There are two versions of each lab, one with a ten-question conclusion and one with directions for a full lab report. This way the teacher has the option! Each lab is two pages to allow for one two-sided handout.
You can buy this lab book for $23 at amazon.com or lulu.com. It will take 1-2 weeks to get to you -- Order Now. It’s a great resource!
*Some of you have already purchased my lab book – be sure to check out Page 141 !
This blog entry is about the buckyball, a type of nonpolar covalent bond that is very strong due to its 3-dimensional structure.
According to a May 2, 2016 Popular Science article,
“… British chemist Sir Harry Kroto … is the co-discoverer of buckyballs, a form of carbon that is made up of 60 atoms and shaped like ‘a hollow soccer ball.’ The discovery won Kroto and his team the Noble Prize in chemistry. This cover story, written by Edward Edelson and originally published in the August 1991 issue of Popular Science, explores how buckyballs were accidentally discovered and the future of possibilities to those scientists in 1991.”
“Buckyballs are composed of carbon atoms linked to three other carbon atoms by covalent bonds. However, the carbon atoms are connected in the same pattern of hexagons and pentagons you find on a soccer ball, giving a buckyball the spherical structure as shown in the following figure.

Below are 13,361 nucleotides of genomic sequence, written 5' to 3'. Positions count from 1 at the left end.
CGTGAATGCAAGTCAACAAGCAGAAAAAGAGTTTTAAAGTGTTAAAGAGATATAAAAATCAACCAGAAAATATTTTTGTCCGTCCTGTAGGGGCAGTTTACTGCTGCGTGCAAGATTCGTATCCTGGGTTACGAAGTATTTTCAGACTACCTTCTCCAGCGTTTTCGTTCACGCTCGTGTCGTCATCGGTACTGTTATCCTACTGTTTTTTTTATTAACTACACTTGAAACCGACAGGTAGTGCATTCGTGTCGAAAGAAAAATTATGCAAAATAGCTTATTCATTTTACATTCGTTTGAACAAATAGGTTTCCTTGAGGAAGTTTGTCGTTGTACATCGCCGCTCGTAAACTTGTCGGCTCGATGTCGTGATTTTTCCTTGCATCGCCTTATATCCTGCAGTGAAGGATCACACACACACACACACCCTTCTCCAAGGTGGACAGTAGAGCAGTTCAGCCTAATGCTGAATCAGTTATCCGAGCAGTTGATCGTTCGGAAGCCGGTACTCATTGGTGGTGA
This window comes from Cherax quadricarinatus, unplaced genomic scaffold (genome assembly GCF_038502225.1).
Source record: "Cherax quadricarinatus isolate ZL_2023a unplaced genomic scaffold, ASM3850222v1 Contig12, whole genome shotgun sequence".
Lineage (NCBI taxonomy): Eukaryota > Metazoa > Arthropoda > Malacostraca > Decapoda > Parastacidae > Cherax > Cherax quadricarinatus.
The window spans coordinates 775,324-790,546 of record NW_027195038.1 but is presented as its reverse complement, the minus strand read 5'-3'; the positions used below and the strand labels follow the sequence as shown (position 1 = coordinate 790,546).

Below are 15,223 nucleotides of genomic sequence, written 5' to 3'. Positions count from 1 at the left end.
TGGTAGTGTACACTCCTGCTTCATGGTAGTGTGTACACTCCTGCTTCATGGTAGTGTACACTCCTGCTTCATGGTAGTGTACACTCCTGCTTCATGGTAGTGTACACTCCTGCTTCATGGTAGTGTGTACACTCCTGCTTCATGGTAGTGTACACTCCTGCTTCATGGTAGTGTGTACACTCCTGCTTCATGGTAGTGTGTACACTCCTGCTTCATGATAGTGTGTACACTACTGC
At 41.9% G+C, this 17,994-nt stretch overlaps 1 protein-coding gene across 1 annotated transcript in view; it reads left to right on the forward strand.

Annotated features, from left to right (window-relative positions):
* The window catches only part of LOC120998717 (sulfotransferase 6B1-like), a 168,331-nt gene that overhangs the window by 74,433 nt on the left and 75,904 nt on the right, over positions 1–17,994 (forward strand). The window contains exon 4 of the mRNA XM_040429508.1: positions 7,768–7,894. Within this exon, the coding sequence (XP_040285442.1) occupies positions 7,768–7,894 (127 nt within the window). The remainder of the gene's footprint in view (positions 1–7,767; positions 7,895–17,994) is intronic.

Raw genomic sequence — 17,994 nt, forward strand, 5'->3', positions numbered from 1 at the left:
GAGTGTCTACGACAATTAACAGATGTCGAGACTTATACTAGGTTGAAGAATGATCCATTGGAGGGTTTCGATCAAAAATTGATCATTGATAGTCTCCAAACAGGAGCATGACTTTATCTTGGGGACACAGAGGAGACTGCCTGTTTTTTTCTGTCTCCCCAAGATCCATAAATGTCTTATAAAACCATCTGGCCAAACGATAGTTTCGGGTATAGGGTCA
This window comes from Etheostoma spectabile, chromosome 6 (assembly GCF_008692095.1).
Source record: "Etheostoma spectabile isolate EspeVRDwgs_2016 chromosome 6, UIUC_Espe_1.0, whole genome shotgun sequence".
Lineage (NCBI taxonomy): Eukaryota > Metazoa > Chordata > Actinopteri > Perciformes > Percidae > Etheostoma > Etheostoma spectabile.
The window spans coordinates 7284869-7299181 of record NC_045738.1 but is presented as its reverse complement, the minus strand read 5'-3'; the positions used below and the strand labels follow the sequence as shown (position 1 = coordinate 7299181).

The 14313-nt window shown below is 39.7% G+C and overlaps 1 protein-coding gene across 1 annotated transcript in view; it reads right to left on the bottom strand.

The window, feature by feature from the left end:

The most common buckyball contains 60 carbon atoms and is sometimes called C60.Other sizes of buckyballs range from those containing 20 carbon atoms to those containing more than 100 carbon atoms.
The covalent bonds between carbon atoms make buckyballs very strong, and the carbon atoms readily form covalent bonds with a variety of other atoms. Buckyballs are used in composites to strengthen material. Buckyballs have the interesting electrical property of being very good electron acceptors, which means they accept loose electrons from other materials. This feature is useful, for example, in increasing the efficiency of solar cells in transforming sunlight into electricity.”
In 2014, “…researchers...observed in real-time how football-shaped carbon molecules arrange themselves into ultra-smooth layers. Together with theoretical simulations, the investigation reveals the fundamentals of this growth process for the first time in detail...This knowledge will eventually enable scientists to tailor nanostructures for certain applications from these carbon molecules, which play an increasing role in the promising field of plastic electronics.”
Your students may find this area of research interesting as a new material and its applications continue to be explored. This may be an interesting topic for Extra Credit research for your students.
Past blog posts about Chemical Bonds include:
02/12/2014 Intramolecular Forces
(ionic, covalent and metallic bonds)
02/19/2014 Electrons in the Atom
03/09/2014 Lewis Structures and VSEPR theory
03/12/2015 Electron Dot Diagram
03/19/2015 VSEPR Theory Labs and Resources
*This Blog contains several entries that would be helpful to your chemistry classroom. Check out the Topic List to help you to find past Blog entries.
Also, Write To Me about your successes, challenges, or questions in the Chemistry Classroom.
Remember, buying a copy of the lab book Chemistry on a Budget can be very useful to your Chemistry classroom with labs and class article ideas.
Have a great weekend!